More Millennials Are Now Choosing to Get Prenups

For many millennials who are getting married, choosing to have a
prenuptial agreement to protect their interests has become a popular option in recent years.
A prenuptial agreement, also referred to as a prepnup, is a legal document
that dictates how engaged couples will
divide their assets if they end up getting divorced. According to a survey of matrimonial
lawyers, more and more millennials now days are requesting prenuptial
agreements.

Why are so many millennials choosing to get prenups? The most likely reason is:

  • Millennials are now marrying later than older generations, which means
    they have had years to build up assets and debt on their own.

Louis Cannataro, partner and founder of Cannataro Park Avenue Financial,
has given advice to dozens of millennial clients regarding their prenups.
According to him, “I got married at 23, so we put nothing and nothing
together. But when someone’s getting married in their 30s, there’s
a different approach.”

A major factor for why more millennial are getting prenups is the changing
role of women in the work force. In 1980, only 13% of women who lived
with a male partner earned at least half of the income coming into the
home. Today, the number of women earning at least half of a couple’s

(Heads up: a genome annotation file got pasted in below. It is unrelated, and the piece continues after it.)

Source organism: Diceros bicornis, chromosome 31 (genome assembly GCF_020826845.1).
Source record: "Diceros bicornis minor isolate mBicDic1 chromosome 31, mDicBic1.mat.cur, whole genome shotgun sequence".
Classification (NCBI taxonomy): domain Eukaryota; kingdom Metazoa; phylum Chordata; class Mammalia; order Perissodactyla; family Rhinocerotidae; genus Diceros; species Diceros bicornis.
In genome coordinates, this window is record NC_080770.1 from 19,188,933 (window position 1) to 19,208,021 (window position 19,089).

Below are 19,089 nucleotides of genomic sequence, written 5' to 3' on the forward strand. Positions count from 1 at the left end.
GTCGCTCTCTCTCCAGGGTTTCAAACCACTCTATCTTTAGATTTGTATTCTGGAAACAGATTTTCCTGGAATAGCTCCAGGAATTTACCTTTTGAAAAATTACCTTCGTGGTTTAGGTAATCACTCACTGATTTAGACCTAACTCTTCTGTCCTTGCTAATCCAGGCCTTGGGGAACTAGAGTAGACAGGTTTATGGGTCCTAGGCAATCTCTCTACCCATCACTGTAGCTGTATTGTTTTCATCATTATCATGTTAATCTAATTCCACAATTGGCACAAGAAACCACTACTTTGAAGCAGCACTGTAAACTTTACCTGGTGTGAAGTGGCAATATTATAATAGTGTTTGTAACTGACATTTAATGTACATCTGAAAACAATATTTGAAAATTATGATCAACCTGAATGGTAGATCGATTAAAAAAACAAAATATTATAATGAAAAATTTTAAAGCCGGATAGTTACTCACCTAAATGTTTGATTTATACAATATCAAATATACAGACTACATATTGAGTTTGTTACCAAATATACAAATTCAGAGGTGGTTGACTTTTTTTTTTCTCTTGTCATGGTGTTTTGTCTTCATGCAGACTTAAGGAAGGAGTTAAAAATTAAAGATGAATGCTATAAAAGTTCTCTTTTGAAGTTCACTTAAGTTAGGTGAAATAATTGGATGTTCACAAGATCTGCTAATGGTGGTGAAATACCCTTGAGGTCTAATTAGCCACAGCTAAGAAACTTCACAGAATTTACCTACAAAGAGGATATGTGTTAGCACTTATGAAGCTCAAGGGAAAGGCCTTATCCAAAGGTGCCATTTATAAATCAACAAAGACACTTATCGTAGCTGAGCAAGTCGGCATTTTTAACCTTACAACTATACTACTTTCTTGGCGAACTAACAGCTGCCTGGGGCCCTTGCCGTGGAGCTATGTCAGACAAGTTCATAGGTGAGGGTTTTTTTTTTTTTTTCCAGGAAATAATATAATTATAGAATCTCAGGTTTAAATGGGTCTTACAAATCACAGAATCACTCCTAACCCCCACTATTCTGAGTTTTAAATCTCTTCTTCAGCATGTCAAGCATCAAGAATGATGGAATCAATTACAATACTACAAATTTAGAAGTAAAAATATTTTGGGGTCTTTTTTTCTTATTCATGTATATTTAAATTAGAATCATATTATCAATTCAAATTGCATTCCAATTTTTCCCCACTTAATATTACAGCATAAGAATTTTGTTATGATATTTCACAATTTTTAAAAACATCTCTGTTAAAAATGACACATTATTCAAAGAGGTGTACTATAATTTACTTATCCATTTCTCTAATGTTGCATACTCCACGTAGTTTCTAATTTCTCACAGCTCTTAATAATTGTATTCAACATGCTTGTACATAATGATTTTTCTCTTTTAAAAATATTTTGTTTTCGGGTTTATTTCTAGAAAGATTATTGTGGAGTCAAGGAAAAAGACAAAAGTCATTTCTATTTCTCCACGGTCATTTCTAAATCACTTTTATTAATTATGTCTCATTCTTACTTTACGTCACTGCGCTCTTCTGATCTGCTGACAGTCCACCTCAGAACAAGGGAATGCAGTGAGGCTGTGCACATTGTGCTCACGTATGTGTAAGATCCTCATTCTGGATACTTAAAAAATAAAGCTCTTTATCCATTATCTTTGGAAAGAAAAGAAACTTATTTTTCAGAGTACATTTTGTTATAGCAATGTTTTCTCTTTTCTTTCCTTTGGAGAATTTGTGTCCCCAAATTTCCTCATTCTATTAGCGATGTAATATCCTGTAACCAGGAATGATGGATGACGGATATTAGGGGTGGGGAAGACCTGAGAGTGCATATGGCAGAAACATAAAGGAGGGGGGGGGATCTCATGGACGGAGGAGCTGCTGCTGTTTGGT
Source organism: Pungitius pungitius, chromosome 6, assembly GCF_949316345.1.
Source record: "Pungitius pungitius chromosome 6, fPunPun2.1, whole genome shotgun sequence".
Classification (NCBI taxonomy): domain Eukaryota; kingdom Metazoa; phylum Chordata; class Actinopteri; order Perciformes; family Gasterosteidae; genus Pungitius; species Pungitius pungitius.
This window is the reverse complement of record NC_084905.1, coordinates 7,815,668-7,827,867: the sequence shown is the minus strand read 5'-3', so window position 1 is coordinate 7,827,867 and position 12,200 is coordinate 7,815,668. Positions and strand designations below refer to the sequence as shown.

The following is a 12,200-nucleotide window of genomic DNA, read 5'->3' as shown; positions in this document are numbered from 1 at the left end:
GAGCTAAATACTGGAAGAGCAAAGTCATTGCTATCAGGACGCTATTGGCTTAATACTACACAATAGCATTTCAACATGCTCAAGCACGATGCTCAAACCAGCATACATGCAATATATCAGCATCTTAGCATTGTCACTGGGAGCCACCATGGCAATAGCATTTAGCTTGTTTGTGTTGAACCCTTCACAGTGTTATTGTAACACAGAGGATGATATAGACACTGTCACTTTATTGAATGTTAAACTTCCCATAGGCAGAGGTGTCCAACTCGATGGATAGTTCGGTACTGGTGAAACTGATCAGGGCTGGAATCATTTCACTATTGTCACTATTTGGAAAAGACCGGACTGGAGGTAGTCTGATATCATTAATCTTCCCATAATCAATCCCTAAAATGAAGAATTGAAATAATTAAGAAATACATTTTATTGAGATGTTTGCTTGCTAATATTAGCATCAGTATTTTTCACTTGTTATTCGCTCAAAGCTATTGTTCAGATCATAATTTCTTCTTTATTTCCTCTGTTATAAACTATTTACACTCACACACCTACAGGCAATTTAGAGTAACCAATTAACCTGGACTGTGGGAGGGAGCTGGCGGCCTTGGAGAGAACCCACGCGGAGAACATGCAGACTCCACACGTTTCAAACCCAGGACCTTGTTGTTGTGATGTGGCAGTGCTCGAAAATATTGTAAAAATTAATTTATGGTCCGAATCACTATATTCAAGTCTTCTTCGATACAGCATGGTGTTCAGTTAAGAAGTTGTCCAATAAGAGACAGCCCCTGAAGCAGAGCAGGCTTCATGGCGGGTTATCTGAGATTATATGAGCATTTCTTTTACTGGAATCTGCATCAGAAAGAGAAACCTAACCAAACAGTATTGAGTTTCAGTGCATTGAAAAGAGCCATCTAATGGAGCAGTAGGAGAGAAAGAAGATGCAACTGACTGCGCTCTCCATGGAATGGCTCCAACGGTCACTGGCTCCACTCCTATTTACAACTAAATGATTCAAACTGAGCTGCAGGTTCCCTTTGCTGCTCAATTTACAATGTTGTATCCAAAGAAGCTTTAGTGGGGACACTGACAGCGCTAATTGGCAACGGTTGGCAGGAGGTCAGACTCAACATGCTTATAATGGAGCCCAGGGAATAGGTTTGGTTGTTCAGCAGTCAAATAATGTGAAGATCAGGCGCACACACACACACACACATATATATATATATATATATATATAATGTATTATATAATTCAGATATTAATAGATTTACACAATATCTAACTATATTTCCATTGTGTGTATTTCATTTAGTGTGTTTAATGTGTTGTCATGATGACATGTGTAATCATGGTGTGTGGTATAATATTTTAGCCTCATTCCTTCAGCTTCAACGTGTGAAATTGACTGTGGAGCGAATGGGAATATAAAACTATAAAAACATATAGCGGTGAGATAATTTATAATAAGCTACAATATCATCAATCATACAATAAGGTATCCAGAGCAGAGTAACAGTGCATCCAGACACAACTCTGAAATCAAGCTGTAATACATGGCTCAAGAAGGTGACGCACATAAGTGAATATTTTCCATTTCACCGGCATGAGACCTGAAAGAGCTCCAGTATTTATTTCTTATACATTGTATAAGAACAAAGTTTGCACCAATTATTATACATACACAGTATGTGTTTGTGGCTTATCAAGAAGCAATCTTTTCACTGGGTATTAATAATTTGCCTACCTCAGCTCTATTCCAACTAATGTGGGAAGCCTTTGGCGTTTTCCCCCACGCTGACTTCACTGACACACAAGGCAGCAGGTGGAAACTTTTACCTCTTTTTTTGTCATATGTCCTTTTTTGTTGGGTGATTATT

income has nearly tripled.

While traditional prenups were made to protect the party with the most
money, which was usually the male partner, the actual creation of the
agreement often led to resentment between spouses. However, many millennials
try to write their agreement as a team.

Madeline Marzano-Lesnevich, president of the
American Academy of Matrimonial Lawyers, said “Most of the millennials we have dealt with really consider
it a business deal, so there’s very little emotion attached to it.
I think it’s because they both want to protect their independence
and what they’ve been working for.” This is certainly different
from the generations that came before them.

Another factor that can be in influencing this trend is the fact that more
than one-third of millennials grew up in a divorced home or with a single
parent. Louis Cannataro said, “They’ve seen what happened
and they lived the life, so they accept there’s a bigger probability
of it happening.”

Erin Lowry, author of “Broke Millennial: Stop Scraping By and Get
Your Financial Life Together,” is one of these realists. Although
she and her fiancé are Catholic and both have parents who are still
married, they plan to sign a prenup before their wedding. Lowry, age 29